Agatha Christie Trust
How 4,000-year-old papyrus letters prompted the queen of crime fiction to write Death Comes as the End.
The Mendi shown here in pre-war days in use as a mail ship.
Courtesy of the John Gribble Collection
What might be the purpose of historical fiction? Perhaps to the humble and subtle to recognise and pay tribute to lives that came before us.
Filling in the gaps.
Jonathan Brady/PA Archive/PA Images
The Booker Prize-winning novelist's Reith lectures explore the complex relationship between historical fact and fiction.
Scott Free Prods/Robert Viglasky
The BBC's Taboo is a timely reminder of the violent origins of globalisation, but its villains allow the viewer to disassociate imperial misdeeds from mainstream British history.
Lionel Shriver in 2014: her keynote address at the Brisbane Writers Festival on cultural appropriation has unleashed a torrent of opinion.
Lionel Shriver's controversial speech about cultural appropriation has made headlines around the world. But the debate need not be a binary one – novelists might approach characters from other cultures as 'thoughtful tourists'.
Poldark's historical consultant on how she mulled over questions such as what an 18th century Cornish bank might look like and whether women would get drunk in taverns.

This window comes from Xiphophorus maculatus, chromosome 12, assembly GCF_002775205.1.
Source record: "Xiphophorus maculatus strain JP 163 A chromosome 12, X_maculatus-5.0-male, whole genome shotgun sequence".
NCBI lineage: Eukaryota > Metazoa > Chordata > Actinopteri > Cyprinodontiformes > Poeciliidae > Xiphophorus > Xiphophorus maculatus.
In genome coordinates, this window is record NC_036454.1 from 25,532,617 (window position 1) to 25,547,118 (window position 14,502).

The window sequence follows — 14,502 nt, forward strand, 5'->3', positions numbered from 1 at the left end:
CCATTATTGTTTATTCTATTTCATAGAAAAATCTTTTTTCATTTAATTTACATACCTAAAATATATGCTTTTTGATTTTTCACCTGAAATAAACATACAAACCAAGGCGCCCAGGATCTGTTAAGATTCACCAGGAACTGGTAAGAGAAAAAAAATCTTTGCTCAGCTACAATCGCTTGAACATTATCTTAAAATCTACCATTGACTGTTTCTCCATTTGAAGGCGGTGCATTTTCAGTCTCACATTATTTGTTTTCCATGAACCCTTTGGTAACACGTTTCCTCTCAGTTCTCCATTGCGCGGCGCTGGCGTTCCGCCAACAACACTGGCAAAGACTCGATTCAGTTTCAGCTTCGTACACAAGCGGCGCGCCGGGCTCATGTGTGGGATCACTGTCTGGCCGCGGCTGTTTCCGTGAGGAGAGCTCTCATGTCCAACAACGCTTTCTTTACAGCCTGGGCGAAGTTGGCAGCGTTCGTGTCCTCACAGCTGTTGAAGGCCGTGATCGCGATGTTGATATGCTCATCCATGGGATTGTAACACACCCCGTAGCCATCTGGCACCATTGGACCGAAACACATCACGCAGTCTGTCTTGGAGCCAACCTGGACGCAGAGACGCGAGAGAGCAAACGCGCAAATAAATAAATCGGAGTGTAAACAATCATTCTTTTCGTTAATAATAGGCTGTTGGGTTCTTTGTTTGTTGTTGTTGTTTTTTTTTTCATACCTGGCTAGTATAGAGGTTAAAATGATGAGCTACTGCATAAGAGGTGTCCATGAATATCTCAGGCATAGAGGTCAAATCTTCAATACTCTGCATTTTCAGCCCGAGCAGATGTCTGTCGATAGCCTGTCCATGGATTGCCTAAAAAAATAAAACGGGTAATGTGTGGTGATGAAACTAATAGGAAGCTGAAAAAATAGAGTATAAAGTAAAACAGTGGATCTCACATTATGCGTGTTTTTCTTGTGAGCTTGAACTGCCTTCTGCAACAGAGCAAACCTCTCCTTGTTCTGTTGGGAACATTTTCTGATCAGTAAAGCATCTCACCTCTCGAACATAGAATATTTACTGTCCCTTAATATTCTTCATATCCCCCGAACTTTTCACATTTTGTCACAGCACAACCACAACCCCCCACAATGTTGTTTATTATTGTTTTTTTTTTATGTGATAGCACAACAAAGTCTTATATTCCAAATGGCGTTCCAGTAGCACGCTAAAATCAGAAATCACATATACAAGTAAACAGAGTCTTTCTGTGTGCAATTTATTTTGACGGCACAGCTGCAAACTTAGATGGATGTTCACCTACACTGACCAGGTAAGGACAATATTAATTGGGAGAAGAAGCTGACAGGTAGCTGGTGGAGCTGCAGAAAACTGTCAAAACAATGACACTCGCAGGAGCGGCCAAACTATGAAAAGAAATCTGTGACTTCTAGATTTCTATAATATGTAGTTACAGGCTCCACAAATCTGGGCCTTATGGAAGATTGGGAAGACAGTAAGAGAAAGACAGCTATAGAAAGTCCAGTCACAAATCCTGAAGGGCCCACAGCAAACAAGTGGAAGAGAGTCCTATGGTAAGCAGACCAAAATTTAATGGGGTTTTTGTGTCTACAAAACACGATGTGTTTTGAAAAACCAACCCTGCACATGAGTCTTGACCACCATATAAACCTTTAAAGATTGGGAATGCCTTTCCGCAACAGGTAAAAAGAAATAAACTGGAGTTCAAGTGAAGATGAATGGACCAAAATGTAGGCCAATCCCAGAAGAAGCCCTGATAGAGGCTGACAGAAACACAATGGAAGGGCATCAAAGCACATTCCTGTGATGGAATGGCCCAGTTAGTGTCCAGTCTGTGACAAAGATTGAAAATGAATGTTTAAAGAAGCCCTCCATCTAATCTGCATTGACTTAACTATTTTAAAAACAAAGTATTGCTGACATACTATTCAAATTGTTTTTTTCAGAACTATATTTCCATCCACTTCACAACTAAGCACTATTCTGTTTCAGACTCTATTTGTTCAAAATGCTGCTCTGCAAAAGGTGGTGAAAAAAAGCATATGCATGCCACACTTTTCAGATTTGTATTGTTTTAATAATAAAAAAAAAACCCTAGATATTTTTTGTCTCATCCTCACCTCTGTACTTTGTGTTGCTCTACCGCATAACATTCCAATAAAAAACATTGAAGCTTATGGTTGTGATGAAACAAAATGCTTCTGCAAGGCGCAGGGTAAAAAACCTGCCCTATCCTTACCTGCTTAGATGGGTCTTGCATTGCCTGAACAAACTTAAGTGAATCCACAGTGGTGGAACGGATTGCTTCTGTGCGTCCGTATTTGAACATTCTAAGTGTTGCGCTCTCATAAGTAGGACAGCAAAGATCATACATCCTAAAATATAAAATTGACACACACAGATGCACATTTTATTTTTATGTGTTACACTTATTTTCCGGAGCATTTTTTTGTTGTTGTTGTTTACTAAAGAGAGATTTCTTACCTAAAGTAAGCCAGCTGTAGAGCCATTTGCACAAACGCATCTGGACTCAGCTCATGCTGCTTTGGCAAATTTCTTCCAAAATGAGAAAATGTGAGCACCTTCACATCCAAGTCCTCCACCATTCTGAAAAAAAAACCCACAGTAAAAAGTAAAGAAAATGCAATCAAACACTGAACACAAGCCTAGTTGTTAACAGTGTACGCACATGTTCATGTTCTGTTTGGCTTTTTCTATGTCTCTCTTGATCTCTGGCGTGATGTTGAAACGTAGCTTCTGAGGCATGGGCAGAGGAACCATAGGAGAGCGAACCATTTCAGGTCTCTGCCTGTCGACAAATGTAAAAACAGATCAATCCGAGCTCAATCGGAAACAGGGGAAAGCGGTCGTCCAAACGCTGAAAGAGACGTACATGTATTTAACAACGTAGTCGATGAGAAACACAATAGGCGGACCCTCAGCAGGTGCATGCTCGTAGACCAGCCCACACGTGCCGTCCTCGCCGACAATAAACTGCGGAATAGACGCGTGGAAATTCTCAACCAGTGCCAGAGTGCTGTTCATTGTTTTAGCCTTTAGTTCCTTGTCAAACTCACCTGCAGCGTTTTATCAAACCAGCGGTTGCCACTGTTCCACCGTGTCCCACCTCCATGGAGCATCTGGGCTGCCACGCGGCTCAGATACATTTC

Perfect poolside fiction.
Get your summer reading recommendations from the literature and crime professors themselves.
Mladen Mitrinovic / Shutterstock.com
A Renaissance expert recommends her favourite historical fiction.
Martha Rendell was the last woman to be hanged in Western Australia, in 1909. Depicted here as imagined by newspapers in the 1980s.
Iconic murderers such as Martha Rendell electrify our imaginations and passions. The turn of the century case demonstrates why fiction can be such an effective vessel for history.
Kate Grenville, with The Secret River, found herself in the middle of a debate at the heart of history.
'History and fiction journey together and separately into the past; they are a tag team, sometimes taking turns, sometimes working in tandem.' Enjoy the second part of our series, Writing History.
Ali Smith accepting her award.
The runaway success of Ali Smith’s How to be Both signals a new and original approach to 21st-century historical fiction.
Historical fiction rewards both the readers and writers who love it.
Historical fiction is booming. The much-publicised success of Hannah Kent’s Burial Rites, Eleanor Catton’s The Luminaries and Hilary Mantel’s Wolf Hall is just the tip of the iceberg for a genre that rivals…